English Idioms about Negotiations

Hi English learners. Welcome to a new lesson. We will look at 10 English  idioms about negotiations.

  1. Common ground
  2. Change your mind
  3. Drive/strike a hard bargain
  4. Draw the line
  5. Fall through
  6. Give and take
  7. Put/lay your cards on the table
  8. Make up your mind
  9. Meet someone halfway
  10. Sitting on the fence

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Common ground

Meaning: refers to interests, aims, and opinions we share with other parties involved in the negotiation.

  • The two parties in the negotiation managed to find some common ground despite their disputes and disagreements.
  • The negotiation fell through because the two sides didn’t find common ground.
English Idioms about Negotiations
English idioms about negotiations

Change your mind

Meaning: to change your opinion or plan about something.

  • The real estate agent tried to make his client change his mind, but he failed.
  • If you change your mind about my offer, please let me know.

Drive/strike a hard bargain

Meaning: to argue fiercely in order to make the other side in the negotiation agree to your terms.

  • Mark drove a hard bargain, so he clinched the deal in no time.
  • Members of the union stroke a hard bargain demanding a raise.

Draw the line

Meaning: to set a limit on what you accept or allow.

  • I am flexible when it comes to staying at work after working hours, but I draw the line at working at weekends.
  • Simon decided to draw the line at £20,000.

Fall through

Meaning: a situation when something you’ve planned or arranged fails to happen.

  • The deal we had with the supplier fell through, so I’m afraid we’ll have to get a new supplier.
  • Our plans to renovate the old house fell through.

Give and take

Meaning: to be willing to accept what other sides in a negotiation want and give up something of what you want.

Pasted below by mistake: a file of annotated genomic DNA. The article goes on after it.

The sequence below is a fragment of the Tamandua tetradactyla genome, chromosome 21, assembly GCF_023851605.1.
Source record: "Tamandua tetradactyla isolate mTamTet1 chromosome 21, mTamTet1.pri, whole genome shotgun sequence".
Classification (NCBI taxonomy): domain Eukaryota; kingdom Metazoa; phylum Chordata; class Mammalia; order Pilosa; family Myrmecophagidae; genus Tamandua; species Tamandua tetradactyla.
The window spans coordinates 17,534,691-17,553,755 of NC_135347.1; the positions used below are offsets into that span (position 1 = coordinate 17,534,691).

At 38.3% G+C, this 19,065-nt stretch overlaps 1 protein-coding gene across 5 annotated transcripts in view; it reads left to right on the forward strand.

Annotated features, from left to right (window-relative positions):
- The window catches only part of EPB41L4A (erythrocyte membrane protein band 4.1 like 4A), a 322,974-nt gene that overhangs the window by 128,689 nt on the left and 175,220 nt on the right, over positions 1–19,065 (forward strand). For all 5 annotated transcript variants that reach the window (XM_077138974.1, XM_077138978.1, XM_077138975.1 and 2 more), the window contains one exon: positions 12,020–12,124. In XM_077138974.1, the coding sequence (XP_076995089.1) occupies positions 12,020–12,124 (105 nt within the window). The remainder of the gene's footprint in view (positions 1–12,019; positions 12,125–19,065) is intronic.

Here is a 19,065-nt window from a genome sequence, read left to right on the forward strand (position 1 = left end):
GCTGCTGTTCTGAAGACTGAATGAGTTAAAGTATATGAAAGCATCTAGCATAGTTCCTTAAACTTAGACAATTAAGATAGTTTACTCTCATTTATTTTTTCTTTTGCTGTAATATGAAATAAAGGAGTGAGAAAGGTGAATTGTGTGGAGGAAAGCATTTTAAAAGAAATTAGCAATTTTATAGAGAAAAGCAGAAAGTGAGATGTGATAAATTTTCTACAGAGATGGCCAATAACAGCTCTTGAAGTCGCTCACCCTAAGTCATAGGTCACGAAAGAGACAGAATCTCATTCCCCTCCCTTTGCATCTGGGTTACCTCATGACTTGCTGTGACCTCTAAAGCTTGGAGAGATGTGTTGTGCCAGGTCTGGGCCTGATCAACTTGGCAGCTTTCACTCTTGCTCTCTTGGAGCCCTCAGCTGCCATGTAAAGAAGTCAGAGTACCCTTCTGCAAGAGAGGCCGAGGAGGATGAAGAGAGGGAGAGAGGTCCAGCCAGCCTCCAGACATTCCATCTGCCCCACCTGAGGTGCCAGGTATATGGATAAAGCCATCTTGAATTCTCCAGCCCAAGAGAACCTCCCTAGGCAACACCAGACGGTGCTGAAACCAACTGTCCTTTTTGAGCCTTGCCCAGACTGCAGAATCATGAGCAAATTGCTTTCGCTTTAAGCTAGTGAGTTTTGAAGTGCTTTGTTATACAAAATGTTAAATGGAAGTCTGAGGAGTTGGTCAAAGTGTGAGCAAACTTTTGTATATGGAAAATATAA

• If you want to succeed in this business, you’ll have to learn to give and take.
  • There’s been a lot of give and take at the meeting.
English Idioms about Negotiations
English Idioms about Negotiations

Put/lay your cards on the table

Meaning: to be honest about your plans and intentions.

  • I’ll lay my cards on the table; we can’t give you a full-time job, but we have some part-time jobs to offer you.
  • Why don’t you put your cards on the table and tell us your final offer?

Make up your mind

Meaning: to make a decision after serious thinking about it.

  • After he read the reviews carefully, Mark made up his mind and decided to hire that designer.
  • I’m still trying to make up my mind on how much money to offer them for that project.

Meet someone halfway

Meaning: to compromise.

  • I will accept your offer if you meet me halfway and lower the price.
  • We are ready to compromise if we meet halfway on this.

Sit on the fence

Meaning: to remain neutral in negotiations.

  • You need to decide who you will vote for. You can’t sit on the fence forever.
  • If you don’t want to say your opinion you should just sit on the fence and mind your own business.

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English Idioms about Negotiations
English Idioms about Negotiations

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